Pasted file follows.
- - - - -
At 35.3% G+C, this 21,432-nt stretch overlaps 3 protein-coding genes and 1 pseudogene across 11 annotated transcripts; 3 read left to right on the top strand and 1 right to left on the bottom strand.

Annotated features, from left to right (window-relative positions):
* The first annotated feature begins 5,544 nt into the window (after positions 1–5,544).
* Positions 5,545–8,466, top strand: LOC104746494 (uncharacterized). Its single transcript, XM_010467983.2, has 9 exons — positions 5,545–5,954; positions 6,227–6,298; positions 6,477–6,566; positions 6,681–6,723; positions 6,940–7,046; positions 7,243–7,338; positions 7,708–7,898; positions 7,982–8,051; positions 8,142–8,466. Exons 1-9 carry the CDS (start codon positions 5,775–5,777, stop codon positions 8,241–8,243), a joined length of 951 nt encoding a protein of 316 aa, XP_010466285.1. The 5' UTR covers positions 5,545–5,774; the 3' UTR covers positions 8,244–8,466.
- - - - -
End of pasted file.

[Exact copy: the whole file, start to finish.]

At 35.3% G+C, this 21,432-nt stretch overlaps 3 protein-coding genes and 1 pseudogene across 11 annotated transcripts; 3 read left to right on the top strand and 1 right to left on the bottom strand.

Annotated features, from left to right (window-relative positions):
* The first annotated feature begins 5,544 nt into the window (after positions 1–5,544).
* Positions 5,545–8,466, top strand: LOC104746494 (uncharacterized). Its single transcript, XM_010467983.2, has 9 exons — positions 5,545–5,954; positions 6,227–6,298; positions 6,477–6,566; positions 6,681–6,723; positions 6,940–7,046; positions 7,243–7,338; positions 7,708–7,898; positions 7,982–8,051; positions 8,142–8,466. Exons 1-9 carry the CDS (start codon positions 5,775–5,777, stop codon positions 8,241–8,243), a joined length of 951 nt encoding a protein of 316 aa, XP_010466285.1. The 5' UTR covers positions 5,545–5,774; the 3' UTR covers positions 8,244–8,466.